Despite not getting as much public recognition, Scotland has internationally important populations of bryophytes. As well as being important in their own right, we have been able to use them to assess the impacts of nitrogen pollution and summer temperatures on ecosystem health. Natural capital is a collective term for the habitats and ecosystems that provide social, environmental and economic benefits to humans. The Natural Capital Asset Index (NCAI) is a composite index that brings together different sources of information to track changes in the capacity of Scotland's land-based ecosystems to provide benefits to people.


We have produced two Ecosystem Health Indicators using Scottish bryophyte data. The first assesses the impact of nitrogen pollution. Many bryophytes are particularly sensitive to nitrogen pollution and so can be a helpful indicator of the impact this kind of pollution has on ecosystem health. Our work has shown that the overall impacts of nitrogen pollution on habitats has been declining since the late 1990s in Scotland. This decline mirrors the fall in NOx (but not NH3) nitrogen pollution but lags behind it by a few years as nitrogen pollution peaked around 1990. The indicator can also be broken down to regional areas, and these show variation in trends across Scotland. For example, for the Clyde and Forth in particular, indicator values continue to increase through time indicating a continued rise in nitrogen pollution impact. The data also show that indicator values are in general lower for Argyll, North Highland and West Highland and substantially higher for the Forth catchment, reflecting their different pollution and land-use histories.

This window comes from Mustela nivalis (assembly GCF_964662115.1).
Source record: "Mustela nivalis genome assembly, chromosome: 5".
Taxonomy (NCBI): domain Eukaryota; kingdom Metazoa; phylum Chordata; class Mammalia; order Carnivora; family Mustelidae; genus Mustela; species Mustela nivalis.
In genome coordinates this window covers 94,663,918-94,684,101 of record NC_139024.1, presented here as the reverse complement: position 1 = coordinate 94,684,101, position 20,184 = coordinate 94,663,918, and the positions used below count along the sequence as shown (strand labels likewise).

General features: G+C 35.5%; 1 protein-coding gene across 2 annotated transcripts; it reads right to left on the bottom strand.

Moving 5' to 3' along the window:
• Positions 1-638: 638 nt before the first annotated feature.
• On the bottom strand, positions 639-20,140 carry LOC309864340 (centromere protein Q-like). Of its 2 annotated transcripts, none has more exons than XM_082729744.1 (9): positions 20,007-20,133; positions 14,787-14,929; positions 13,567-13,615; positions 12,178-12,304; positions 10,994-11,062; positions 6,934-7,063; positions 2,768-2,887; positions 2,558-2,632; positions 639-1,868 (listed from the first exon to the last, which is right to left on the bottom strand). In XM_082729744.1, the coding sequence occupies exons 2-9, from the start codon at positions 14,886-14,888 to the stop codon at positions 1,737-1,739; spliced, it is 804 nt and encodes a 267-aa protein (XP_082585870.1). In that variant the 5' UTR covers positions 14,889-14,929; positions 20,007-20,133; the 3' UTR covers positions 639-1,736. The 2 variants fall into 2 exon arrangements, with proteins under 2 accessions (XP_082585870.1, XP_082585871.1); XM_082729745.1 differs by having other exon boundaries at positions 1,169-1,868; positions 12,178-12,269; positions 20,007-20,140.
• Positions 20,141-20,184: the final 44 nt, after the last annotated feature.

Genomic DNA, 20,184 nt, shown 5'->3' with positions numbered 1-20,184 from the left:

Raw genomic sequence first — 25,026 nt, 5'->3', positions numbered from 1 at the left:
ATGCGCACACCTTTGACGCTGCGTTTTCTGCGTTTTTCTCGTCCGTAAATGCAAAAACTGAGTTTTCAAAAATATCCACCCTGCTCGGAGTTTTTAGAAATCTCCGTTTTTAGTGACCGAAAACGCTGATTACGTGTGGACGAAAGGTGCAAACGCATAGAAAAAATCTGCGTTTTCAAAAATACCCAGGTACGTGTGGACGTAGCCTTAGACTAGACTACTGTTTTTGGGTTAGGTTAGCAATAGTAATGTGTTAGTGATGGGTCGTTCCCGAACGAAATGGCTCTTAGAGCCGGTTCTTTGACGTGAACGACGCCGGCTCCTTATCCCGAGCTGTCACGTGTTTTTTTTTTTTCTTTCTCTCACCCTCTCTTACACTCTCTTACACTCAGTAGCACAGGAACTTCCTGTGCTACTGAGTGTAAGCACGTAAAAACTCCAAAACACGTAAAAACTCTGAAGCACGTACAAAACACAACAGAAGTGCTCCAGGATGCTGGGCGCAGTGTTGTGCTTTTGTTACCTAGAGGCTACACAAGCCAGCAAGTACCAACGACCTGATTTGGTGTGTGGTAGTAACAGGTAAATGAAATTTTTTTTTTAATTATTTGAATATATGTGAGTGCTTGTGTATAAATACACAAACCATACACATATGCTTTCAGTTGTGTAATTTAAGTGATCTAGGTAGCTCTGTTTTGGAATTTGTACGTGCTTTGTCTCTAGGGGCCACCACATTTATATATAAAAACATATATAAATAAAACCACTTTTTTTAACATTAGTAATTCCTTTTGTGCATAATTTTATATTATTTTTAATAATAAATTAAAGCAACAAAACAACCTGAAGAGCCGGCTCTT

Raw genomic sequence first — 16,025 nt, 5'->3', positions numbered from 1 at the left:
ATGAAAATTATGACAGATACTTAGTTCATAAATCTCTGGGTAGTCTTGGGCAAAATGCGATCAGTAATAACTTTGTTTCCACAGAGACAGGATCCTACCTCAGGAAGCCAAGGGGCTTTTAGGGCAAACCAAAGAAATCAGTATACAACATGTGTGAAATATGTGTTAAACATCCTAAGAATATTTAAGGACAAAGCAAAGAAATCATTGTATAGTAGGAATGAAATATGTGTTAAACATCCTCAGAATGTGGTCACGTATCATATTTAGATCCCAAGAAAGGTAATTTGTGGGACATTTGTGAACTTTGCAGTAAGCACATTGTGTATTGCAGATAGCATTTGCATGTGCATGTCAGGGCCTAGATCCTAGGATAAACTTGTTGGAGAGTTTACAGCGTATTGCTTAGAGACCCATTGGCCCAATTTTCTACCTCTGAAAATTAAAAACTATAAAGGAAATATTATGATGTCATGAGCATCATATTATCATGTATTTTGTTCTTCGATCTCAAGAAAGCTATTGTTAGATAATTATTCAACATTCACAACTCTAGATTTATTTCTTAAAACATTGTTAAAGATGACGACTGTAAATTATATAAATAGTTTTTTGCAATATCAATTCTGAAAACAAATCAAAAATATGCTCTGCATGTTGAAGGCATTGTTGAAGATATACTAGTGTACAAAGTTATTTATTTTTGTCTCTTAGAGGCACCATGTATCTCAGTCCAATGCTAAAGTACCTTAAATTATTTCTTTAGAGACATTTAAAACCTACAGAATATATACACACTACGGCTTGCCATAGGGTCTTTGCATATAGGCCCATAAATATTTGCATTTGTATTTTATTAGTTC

Sickle-leaved Fork-moss (Kiaeria falcata). Image courtesy of David Genney, Scottish Natural Heritage